<http:request config-ref="HTTP_Request_Configuration" method="GET" path="/products" />
    <object-to-string-transformer doc:name="http response to string" />
    <munit:assert-true message="The HTTP Status code is not correct!" condition="#[messageInboundProperty('http.status').is(eq(200))]" doc:name="assert that - http.status eq 200" />
    <munit:assert-on-equals message="The response payload is not correct!" expectedValue="#['[
    "productCode": "TS",
    "size": "S",
    "description": "Small T-shirt",
    "count": 30
    "productCode": "TS",
    "size": "M",
    "description": "Medium T-shirt",
    "count": 22
]']" actualValue="#[payload]" doc:name="assert that - payload is as expected" />
<munit:test name="get:/orders/status:t-shirt-config-200-application/json-FlowTest" description="Verifying functionality of [get:/orders/status:t-shirt-config-200-application/json]">
    <set-variable variableName="orderId" value="#['4321']" doc:name="orderId" />
    <http:request config-ref="HTTP_Request_Configuration" method="GET" path="/orders/status">
            <http:query-param paramName="orderId" value="4321" />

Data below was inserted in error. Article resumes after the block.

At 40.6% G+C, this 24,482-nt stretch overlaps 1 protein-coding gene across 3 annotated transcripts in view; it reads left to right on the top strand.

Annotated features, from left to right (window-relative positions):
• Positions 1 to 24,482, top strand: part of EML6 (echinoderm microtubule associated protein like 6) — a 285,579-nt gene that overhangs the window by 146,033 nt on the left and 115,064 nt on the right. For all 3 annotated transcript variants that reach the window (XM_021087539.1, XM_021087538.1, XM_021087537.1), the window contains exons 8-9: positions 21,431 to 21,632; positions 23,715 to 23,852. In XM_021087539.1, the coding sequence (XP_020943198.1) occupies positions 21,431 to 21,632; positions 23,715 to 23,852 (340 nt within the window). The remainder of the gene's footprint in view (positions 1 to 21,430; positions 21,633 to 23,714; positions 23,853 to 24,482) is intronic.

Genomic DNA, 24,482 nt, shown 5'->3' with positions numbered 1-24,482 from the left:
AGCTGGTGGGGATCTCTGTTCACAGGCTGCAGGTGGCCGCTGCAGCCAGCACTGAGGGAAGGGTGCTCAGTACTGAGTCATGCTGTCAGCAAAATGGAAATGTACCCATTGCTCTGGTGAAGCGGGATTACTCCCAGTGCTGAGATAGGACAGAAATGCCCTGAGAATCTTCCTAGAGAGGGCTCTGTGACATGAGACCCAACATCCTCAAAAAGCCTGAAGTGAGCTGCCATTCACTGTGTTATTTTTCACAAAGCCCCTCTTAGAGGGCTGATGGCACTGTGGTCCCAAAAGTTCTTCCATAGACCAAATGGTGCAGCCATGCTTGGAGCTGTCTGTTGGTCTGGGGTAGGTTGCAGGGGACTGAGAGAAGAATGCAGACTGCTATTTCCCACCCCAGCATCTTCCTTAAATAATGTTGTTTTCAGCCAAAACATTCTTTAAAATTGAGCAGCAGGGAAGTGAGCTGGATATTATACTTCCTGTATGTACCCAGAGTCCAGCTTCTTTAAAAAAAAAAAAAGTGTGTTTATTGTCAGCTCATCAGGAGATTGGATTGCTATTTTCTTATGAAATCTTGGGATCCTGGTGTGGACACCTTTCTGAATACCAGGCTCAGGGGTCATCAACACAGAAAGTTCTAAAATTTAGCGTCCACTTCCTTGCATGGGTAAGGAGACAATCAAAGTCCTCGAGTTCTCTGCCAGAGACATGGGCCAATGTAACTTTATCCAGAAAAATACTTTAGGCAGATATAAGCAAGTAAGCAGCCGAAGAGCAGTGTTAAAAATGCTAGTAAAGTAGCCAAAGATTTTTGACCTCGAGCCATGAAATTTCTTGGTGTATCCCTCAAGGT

<object-to-string-transformer doc:name="http response to string" />
    <munit:assert-true message="The HTTP Status code is not correct!" condition="#[messageInboundProperty('http.status').is(eq(200))]" doc:name="assert that - http.status eq 200" />
    <munit:assert-on-equals message="The response payload is not correct!" expectedValue="#['{
  "orderId": "4321",
  "status": "Delivered",
  "size": "M"
}']" actualValue="#[payload]" doc:name="assert that - payload is as expected" />

It is important to define the purpose of your test. This automatic test validates the payloads and http response codes returned by your exposed APIKit endpoint.
In other words, you are making sure that a GET request receives a 200 status code response, and that the payload of this response is the one you are expecting.

To test this application, right click any blank space in your Test Suite workspace and select Run MUnit Suite:

The result of every test is shown in the MUnit view in Anypoint Studio: